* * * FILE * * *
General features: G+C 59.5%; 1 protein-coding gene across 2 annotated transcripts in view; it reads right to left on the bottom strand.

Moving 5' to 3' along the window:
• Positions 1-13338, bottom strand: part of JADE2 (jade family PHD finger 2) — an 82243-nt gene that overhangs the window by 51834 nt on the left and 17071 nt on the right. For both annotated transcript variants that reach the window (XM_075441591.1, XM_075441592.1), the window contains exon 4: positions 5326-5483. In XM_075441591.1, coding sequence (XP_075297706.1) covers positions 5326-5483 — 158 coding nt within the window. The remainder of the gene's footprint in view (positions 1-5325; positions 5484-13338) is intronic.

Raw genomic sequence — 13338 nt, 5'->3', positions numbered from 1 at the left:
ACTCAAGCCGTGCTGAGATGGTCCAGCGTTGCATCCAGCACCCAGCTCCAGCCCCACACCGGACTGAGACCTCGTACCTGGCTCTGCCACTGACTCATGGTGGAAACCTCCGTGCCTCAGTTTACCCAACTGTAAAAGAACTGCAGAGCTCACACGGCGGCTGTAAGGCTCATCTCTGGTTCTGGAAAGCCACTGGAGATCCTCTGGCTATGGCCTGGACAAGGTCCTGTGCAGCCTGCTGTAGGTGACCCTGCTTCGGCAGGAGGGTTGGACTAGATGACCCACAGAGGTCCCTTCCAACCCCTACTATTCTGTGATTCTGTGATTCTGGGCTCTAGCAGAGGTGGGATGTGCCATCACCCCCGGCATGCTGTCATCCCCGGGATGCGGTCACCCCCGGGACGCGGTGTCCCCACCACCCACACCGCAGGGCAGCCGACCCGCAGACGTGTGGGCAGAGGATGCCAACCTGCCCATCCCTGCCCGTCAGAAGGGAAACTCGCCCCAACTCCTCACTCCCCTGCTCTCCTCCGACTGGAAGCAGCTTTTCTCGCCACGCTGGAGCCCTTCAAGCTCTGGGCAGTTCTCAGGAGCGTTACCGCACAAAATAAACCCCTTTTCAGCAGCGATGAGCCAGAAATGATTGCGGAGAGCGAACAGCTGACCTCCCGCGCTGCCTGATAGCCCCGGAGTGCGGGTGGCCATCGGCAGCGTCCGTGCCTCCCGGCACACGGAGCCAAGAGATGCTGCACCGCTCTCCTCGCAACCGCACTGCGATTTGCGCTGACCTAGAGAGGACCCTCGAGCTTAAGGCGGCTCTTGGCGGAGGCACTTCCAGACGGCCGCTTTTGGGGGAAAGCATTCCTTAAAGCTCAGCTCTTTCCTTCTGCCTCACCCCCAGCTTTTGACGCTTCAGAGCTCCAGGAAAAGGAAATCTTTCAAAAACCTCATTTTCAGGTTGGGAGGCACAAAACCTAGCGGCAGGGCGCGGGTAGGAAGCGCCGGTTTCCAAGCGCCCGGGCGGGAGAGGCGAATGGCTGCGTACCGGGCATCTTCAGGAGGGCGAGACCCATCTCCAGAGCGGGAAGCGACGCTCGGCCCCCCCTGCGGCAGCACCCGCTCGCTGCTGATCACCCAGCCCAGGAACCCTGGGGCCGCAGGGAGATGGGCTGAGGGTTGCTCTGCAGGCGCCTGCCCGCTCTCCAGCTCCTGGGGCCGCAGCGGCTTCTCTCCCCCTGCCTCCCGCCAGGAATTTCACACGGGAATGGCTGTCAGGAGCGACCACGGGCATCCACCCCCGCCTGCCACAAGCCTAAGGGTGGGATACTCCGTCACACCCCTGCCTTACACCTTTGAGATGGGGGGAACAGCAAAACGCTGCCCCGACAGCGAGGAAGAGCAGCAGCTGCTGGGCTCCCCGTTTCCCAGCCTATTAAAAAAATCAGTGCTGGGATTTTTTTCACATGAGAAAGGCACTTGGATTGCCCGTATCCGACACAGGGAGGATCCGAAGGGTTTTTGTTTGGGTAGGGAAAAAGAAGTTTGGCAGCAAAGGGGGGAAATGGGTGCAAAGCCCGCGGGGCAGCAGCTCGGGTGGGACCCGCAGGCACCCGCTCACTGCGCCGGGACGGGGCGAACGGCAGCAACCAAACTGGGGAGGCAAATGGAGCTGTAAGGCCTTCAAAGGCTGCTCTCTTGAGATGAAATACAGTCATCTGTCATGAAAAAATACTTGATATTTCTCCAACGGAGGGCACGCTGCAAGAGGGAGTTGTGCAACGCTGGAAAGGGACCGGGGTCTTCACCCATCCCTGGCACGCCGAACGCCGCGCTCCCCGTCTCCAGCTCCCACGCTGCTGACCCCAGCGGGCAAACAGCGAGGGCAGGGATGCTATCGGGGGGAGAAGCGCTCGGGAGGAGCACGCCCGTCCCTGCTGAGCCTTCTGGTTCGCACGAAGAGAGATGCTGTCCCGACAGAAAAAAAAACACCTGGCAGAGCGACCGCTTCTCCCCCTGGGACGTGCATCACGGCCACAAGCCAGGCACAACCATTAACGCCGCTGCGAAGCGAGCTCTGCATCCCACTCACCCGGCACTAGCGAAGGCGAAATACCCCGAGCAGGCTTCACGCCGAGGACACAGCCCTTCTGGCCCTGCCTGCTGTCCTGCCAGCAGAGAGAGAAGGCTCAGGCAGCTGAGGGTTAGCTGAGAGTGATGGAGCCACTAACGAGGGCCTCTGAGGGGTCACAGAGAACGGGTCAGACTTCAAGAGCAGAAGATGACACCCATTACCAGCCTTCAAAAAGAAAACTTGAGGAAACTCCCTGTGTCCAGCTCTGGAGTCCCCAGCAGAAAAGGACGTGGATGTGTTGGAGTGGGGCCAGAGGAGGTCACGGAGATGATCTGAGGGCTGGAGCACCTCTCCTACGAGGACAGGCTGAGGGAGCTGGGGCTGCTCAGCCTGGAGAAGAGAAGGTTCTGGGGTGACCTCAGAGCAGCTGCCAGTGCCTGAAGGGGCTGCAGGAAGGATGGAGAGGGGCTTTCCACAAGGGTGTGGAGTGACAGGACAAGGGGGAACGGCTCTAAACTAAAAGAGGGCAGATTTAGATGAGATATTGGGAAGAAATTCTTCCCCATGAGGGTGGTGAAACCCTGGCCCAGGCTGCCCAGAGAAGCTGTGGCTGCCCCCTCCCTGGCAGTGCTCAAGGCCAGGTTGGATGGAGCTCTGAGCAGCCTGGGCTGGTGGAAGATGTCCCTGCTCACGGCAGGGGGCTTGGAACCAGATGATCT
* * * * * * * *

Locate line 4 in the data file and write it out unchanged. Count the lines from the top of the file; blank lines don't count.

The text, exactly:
Raw genomic sequence — 13338 nt, 5'->3', positions numbered from 1 at the left: